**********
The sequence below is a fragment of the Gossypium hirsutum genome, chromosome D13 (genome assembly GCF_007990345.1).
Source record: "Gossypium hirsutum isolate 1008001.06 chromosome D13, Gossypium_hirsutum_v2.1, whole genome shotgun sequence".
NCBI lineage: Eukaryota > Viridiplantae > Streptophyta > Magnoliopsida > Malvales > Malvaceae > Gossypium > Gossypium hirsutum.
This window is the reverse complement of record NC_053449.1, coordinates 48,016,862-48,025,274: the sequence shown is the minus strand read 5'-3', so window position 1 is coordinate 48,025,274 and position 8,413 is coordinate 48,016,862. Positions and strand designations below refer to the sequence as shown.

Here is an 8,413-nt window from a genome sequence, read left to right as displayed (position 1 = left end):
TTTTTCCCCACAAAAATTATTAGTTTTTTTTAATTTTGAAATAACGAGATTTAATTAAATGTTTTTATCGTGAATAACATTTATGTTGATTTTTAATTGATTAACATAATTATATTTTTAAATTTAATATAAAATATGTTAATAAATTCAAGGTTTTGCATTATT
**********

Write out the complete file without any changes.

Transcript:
The sequence below is a fragment of the Gossypium hirsutum genome, chromosome D13 (genome assembly GCF_007990345.1).
Source record: "Gossypium hirsutum isolate 1008001.06 chromosome D13, Gossypium_hirsutum_v2.1, whole genome shotgun sequence".
NCBI lineage: Eukaryota > Viridiplantae > Streptophyta > Magnoliopsida > Malvales > Malvaceae > Gossypium > Gossypium hirsutum.
This window is the reverse complement of record NC_053449.1, coordinates 48,016,862-48,025,274: the sequence shown is the minus strand read 5'-3', so window position 1 is coordinate 48,025,274 and position 8,413 is coordinate 48,016,862. Positions and strand designations below refer to the sequence as shown.

Here is an 8,413-nt window from a genome sequence, read left to right as displayed (position 1 = left end):
TTTTTCCCCACAAAAATTATTAGTTTTTTTTAATTTTGAAATAACGAGATTTAATTAAATGTTTTTATCGTGAATAACATTTATGTTGATTTTTAATTGATTAACATAATTATATTTTTAAATTTAATATAAAATATGTTAATAAATTCAAGGTTTTGCATTATT